Journalist Alex Buchanan has come home to the remote British Columbia town he grew up in, but only because his estranged father is dying. For Alex, the homecoming holds a mix of memories, mostly bad. The only bright spot is reconnecting with Benji Morning, the childhood friend he never truly forgot. As boys, the strength of their bond had frightened Alex. But now that he’s confident in his bisexuality, he’s drawn back to quiet, soft-spoken Ben.
Ben isn’t the same boy Alex left behind, though. His life has been overshadowed by the disappearance of his sister two decades earlier, and now a new break in the case threatens to undo the peace he’s worked so hard to attain.
As Alex struggles to repair the relationship with his father before it’s too late, he finds himself caught up in a twenty-year-old mystery, a story he never expected, and a shocking truth that could affect his and Ben’s future together.
"The truth is a funny thing. Everyone claims to want it, but most of us spend our lives hiding from it. We see what we want to see, who we want to see, because it’s easier. We delude ourselves."
Back to You isn't exactly a romance. There are romantic elements, but mostly it is the story of Alex finally getting some closure and learning that that past may make us who we are in the present, but it doesn't have to dictate who we are in the future. It is told entirely from Alex's POV.
Alex, who is a journalist living in New York, has come back to his home town because his estranged father is dying. But while that was the catalyst for him going back, the only real reason he agreed was to see Ben again. Ben, his best friend when he was a kid. Ben, who is the missing piece to Alex's puzzle. Ben, the friend Alex feels he abandoned. For twenty years, Alex has keep his emotional distance from everyone and he fears that he's not up for the task of a real relationship, but he's still drawn to the boy he once knew.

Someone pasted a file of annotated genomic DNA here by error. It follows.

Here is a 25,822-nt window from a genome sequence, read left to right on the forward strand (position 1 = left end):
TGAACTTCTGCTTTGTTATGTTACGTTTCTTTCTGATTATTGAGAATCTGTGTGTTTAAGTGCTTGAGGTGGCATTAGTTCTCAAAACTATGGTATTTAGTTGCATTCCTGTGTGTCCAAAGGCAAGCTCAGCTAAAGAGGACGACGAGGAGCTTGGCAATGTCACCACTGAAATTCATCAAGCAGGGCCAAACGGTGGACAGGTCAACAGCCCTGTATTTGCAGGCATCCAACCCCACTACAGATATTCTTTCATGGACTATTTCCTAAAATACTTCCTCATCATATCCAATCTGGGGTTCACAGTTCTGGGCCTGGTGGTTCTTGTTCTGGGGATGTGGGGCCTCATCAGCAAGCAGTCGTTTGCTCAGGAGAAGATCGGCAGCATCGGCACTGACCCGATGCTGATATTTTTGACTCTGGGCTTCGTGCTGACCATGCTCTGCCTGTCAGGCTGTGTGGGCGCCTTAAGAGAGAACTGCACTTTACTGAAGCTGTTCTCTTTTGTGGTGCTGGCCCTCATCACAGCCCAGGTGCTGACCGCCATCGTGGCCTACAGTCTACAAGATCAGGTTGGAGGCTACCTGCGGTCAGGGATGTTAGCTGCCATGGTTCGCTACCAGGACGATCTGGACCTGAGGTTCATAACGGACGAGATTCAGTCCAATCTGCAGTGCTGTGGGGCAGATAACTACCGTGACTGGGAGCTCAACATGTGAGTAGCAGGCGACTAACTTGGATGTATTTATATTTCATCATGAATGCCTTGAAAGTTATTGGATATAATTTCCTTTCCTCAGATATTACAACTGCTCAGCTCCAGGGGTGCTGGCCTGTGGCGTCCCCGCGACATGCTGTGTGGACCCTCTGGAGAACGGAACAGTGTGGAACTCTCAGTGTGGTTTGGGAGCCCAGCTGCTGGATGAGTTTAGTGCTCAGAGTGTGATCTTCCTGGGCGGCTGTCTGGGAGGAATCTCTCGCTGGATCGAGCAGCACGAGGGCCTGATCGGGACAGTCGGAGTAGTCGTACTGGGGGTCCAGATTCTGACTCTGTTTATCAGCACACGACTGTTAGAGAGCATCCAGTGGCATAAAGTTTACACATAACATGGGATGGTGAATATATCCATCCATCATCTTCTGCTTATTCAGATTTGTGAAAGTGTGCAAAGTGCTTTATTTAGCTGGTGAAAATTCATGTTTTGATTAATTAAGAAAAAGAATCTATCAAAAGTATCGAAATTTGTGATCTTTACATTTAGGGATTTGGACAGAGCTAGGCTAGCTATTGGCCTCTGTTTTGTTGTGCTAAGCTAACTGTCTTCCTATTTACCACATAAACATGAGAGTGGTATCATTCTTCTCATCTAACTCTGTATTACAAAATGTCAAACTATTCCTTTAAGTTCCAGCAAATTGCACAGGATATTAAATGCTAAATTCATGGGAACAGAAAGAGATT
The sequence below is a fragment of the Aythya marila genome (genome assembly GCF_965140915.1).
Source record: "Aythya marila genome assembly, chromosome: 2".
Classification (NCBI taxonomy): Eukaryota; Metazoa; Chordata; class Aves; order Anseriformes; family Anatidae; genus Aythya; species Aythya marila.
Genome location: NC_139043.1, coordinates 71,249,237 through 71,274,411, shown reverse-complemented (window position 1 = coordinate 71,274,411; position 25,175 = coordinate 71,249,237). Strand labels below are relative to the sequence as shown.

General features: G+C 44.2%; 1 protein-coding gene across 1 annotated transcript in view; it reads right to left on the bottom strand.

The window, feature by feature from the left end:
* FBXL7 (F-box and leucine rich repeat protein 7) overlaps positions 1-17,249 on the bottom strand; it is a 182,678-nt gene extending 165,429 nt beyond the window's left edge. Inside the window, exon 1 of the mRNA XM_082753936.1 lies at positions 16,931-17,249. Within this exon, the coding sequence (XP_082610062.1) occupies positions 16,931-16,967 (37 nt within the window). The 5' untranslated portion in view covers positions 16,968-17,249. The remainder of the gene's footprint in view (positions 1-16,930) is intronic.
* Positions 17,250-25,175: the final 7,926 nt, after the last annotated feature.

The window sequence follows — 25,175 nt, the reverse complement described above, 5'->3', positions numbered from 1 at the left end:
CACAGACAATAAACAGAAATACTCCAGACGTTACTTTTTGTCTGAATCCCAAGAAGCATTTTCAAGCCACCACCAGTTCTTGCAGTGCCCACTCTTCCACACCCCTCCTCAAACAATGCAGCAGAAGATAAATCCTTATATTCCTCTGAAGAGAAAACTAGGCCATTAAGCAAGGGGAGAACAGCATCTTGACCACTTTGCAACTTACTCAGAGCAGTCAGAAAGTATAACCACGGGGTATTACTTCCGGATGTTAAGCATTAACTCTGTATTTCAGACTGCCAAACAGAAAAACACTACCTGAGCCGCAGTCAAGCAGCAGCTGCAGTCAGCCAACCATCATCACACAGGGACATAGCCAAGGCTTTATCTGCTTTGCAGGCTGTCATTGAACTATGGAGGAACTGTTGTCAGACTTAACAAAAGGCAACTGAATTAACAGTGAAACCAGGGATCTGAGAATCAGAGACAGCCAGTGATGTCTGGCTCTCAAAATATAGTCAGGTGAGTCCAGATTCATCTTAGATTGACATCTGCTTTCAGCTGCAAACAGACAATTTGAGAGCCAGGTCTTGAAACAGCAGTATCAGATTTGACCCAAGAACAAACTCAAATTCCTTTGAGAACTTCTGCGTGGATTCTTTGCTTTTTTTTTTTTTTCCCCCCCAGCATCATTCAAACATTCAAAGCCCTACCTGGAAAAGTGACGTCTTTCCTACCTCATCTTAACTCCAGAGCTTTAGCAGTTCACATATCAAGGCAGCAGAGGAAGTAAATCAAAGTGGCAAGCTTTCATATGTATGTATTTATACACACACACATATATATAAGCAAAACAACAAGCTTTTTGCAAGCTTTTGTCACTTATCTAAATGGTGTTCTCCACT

Ben is still in that sleepy Canadian town and he's mostly content, but he is shaped by the disappearance of his sister when he was a kid and the fact that his mother pretty much forgot he existed. He teaches art and he lives by himself, while his mother keeps her house a shrine for the daughter that went missing twenty years before. Ben's a quiet guy. Reserved. Observant. Seeing Alex again stirred up feeling that Ben has tried like hell to let go of, but he can't help himself when faced with another chance to know his friend. Even if it breaks his heart all over again.
The focus of the story becomes Ben's missing sister and finding out what happened to her. And interspersed in that story are pieces of an article that Alex is writing about his relationship with his dad. I really enjoyed reading those pieces. They gave insight into Alex and the uncertainty he has had to live with. They show the loneliness he felt.
I enjoyed reading Back to You and I loved how it was written, though I would have loved to have gotten Ben's POV, too. He was a bit of an enigma, since the romance was more muted in the story. Still, I found Back to You to be a very touching story. It was sad and full of regret, but it did end on a note of hope.
Review copy of Back to You was generously provided by the publisher, via Netgalley, in exchange for an honest review.
Get the book: